I have combined data from several areas of study to capture some of the salient aspects of managing cultural diversity. It is fair for me to warn the reader that this book is not value free or completely objective--if any book can be. A lifetime of living as an African American has too deeply etched in my mind the need for equal opportunity, affirmative action, and cultural diversity in the workplace. Like countless other people of color, I can verify from personal experiences that diversity training at its best helps bring about organization transformation; but when done poorly, people-- disproportionately, ethnic minorities and women--are economically, emotionally, and socially hurt. Hopefully, I have written a book that will help administrators facilitate better human relations among all employees.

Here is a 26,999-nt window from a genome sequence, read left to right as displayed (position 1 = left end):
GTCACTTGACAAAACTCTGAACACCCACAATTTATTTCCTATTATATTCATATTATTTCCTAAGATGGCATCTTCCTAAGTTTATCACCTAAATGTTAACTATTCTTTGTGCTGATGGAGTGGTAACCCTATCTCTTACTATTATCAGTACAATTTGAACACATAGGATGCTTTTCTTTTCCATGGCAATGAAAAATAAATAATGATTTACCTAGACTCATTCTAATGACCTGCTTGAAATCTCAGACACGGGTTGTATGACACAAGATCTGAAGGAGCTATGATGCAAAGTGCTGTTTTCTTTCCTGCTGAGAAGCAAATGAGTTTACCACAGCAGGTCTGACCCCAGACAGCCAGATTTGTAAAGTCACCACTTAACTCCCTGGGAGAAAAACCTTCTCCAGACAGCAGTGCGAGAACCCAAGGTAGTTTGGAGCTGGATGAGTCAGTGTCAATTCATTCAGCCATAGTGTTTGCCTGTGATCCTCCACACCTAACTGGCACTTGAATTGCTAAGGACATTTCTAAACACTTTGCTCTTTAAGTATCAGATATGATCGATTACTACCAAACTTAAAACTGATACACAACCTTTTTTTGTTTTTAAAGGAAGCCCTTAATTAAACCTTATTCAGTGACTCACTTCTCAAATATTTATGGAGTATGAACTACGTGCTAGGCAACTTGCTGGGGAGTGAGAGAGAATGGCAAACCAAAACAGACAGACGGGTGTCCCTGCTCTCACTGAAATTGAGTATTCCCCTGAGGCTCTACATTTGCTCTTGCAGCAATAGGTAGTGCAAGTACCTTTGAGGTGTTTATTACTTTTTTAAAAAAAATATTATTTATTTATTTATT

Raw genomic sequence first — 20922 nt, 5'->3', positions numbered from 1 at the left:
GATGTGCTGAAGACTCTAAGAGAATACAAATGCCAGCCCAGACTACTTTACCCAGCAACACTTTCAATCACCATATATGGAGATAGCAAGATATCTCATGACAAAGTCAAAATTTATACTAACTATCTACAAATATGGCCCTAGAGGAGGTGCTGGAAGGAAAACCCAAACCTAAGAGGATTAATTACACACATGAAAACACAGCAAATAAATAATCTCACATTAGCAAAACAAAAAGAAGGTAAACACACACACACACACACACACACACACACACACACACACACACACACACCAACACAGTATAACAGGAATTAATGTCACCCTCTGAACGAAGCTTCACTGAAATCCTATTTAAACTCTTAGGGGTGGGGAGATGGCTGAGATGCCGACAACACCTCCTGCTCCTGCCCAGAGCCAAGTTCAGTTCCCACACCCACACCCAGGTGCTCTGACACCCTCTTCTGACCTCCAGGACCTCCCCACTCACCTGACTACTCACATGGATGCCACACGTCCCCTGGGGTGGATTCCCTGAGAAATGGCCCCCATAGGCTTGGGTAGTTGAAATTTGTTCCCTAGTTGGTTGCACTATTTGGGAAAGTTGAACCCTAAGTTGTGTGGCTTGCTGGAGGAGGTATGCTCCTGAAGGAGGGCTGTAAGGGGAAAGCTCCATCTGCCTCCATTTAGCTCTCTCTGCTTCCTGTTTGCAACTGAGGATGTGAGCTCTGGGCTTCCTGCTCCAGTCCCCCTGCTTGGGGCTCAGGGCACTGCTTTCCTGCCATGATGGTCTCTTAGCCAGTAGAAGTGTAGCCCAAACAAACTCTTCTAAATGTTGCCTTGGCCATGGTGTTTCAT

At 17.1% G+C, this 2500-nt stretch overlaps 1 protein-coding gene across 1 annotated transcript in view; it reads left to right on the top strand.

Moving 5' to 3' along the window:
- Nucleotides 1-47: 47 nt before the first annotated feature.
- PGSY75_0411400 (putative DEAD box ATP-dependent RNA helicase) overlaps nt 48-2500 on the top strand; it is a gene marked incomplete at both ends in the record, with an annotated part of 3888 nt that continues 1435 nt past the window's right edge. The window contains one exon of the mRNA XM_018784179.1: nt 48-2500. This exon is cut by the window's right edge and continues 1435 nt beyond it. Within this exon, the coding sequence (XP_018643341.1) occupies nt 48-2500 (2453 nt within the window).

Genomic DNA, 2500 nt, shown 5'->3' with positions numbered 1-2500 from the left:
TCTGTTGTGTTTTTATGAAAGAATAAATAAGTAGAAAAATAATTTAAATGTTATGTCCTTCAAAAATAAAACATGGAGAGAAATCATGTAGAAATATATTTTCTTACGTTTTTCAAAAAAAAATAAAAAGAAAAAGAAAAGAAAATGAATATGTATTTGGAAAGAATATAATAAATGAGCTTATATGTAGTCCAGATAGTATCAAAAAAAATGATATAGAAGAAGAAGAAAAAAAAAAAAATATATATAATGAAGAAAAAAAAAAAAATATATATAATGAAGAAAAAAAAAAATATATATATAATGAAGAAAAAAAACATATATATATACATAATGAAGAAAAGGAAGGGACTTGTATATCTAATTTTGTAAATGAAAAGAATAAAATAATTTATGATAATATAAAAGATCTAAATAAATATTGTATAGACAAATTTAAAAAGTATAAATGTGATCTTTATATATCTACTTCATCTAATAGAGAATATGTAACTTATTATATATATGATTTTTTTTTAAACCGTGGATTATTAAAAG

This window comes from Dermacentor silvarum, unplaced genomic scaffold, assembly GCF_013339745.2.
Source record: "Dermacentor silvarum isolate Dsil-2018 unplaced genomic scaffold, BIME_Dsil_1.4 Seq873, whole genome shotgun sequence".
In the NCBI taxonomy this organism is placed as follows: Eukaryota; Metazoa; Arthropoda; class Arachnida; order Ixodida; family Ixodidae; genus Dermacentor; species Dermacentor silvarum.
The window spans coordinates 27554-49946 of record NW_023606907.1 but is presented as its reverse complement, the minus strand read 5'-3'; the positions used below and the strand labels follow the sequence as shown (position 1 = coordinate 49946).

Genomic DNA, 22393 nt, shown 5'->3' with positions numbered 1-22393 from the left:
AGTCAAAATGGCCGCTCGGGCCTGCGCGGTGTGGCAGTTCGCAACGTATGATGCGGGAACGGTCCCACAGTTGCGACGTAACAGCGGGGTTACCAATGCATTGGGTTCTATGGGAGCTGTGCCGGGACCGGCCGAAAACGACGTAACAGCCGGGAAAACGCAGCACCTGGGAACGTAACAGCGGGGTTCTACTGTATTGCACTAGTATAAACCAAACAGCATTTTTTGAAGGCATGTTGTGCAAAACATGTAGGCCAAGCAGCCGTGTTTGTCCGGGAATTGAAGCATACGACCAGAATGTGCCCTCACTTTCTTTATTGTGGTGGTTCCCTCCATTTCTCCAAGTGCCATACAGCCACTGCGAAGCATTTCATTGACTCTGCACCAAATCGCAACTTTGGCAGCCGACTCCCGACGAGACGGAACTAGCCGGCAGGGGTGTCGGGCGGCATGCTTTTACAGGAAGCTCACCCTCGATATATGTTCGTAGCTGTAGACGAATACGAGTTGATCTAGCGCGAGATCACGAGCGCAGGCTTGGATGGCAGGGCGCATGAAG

My intended audience consists of managers who currently are trying to effectively and humanely manage culturally diverse employees; college students who may some day have to manage diversity; and consultants who themselves need additional knowledge in their diversity armamentarium. Equally important, I offer a challenge to the employees who bear the brunt of diversity program failures--ethnic minorities, women, older workers, people with disabilities, and immigrants. I encourage them to tell their stories, offer their suggestions, and stay the course until diversity is celebrated and perpetuated.
The cultural diversity problems I discuss in this book exist in some form in all organizations--private and public. In an attempt to seek solutions, rather than assess blame, I have drawn my strategies and recommendations from a variety of sources, including case studies, relevant literature, and my own personal experiences. For CEOs, managers, supervisors, and other people concerned about effectively managing diversity, I have tried